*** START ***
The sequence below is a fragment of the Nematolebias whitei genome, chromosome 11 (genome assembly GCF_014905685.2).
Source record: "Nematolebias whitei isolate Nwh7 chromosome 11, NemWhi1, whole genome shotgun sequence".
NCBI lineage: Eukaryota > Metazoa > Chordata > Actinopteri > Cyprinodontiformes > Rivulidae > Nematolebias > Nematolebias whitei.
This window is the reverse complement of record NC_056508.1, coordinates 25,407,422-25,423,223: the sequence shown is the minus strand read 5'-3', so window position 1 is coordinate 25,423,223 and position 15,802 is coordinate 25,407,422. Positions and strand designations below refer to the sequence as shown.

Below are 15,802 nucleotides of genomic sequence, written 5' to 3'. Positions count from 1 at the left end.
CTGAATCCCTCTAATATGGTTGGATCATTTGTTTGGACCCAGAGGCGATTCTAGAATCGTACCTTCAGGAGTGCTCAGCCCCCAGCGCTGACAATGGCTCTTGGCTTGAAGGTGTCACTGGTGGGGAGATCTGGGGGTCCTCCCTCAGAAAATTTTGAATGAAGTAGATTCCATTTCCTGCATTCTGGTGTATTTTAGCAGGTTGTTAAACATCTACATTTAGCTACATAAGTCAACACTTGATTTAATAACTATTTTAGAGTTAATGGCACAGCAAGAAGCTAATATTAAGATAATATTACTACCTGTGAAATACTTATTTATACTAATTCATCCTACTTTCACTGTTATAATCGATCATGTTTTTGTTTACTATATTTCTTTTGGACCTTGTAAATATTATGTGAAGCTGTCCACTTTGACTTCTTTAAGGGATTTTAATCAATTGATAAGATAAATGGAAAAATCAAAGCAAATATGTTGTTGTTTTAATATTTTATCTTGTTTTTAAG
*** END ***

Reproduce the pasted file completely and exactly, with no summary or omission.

The sequence below is a fragment of the Nematolebias whitei genome, chromosome 11 (genome assembly GCF_014905685.2).
Source record: "Nematolebias whitei isolate Nwh7 chromosome 11, NemWhi1, whole genome shotgun sequence".
NCBI lineage: Eukaryota > Metazoa > Chordata > Actinopteri > Cyprinodontiformes > Rivulidae > Nematolebias > Nematolebias whitei.
This window is the reverse complement of record NC_056508.1, coordinates 25,407,422-25,423,223: the sequence shown is the minus strand read 5'-3', so window position 1 is coordinate 25,423,223 and position 15,802 is coordinate 25,407,422. Positions and strand designations below refer to the sequence as shown.

Below are 15,802 nucleotides of genomic sequence, written 5' to 3'. Positions count from 1 at the left end.
CTGAATCCCTCTAATATGGTTGGATCATTTGTTTGGACCCAGAGGCGATTCTAGAATCGTACCTTCAGGAGTGCTCAGCCCCCAGCGCTGACAATGGCTCTTGGCTTGAAGGTGTCACTGGTGGGGAGATCTGGGGGTCCTCCCTCAGAAAATTTTGAATGAAGTAGATTCCATTTCCTGCATTCTGGTGTATTTTAGCAGGTTGTTAAACATCTACATTTAGCTACATAAGTCAACACTTGATTTAATAACTATTTTAGAGTTAATGGCACAGCAAGAAGCTAATATTAAGATAATATTACTACCTGTGAAATACTTATTTATACTAATTCATCCTACTTTCACTGTTATAATCGATCATGTTTTTGTTTACTATATTTCTTTTGGACCTTGTAAATATTATGTGAAGCTGTCCACTTTGACTTCTTTAAGGGATTTTAATCAATTGATAAGATAAATGGAAAAATCAAAGCAAATATGTTGTTGTTTTAATATTTTATCTTGTTTTTAAG